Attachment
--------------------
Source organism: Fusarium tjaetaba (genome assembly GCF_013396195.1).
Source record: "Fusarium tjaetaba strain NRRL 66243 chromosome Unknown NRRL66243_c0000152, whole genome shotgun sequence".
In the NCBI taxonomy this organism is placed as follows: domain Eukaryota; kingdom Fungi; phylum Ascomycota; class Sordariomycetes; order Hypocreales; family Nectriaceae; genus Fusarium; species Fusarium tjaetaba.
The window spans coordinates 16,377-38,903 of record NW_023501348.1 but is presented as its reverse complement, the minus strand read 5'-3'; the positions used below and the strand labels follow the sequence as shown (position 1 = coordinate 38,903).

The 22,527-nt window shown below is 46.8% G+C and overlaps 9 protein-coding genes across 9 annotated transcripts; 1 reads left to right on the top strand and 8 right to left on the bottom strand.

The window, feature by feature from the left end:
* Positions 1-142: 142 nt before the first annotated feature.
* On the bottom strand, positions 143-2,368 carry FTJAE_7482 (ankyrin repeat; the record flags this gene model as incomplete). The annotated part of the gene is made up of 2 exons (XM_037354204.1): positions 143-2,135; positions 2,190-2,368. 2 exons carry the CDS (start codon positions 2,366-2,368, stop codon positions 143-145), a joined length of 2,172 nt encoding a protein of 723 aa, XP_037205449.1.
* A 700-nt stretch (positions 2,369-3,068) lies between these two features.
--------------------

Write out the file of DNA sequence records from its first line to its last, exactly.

Source organism: Fusarium tjaetaba (genome assembly GCF_013396195.1).
Source record: "Fusarium tjaetaba strain NRRL 66243 chromosome Unknown NRRL66243_c0000152, whole genome shotgun sequence".
In the NCBI taxonomy this organism is placed as follows: domain Eukaryota; kingdom Fungi; phylum Ascomycota; class Sordariomycetes; order Hypocreales; family Nectriaceae; genus Fusarium; species Fusarium tjaetaba.
The window spans coordinates 16,377-38,903 of record NW_023501348.1 but is presented as its reverse complement, the minus strand read 5'-3'; the positions used below and the strand labels follow the sequence as shown (position 1 = coordinate 38,903).

The 22,527-nt window shown below is 46.8% G+C and overlaps 9 protein-coding genes across 9 annotated transcripts; 1 reads left to right on the top strand and 8 right to left on the bottom strand.

The window, feature by feature from the left end:
* Positions 1-142: 142 nt before the first annotated feature.
* On the bottom strand, positions 143-2,368 carry FTJAE_7482 (ankyrin repeat; the record flags this gene model as incomplete). The annotated part of the gene is made up of 2 exons (XM_037354204.1): positions 143-2,135; positions 2,190-2,368. 2 exons carry the CDS (start codon positions 2,366-2,368, stop codon positions 143-145), a joined length of 2,172 nt encoding a protein of 723 aa, XP_037205449.1.
* A 700-nt stretch (positions 2,369-3,068) lies between these two features.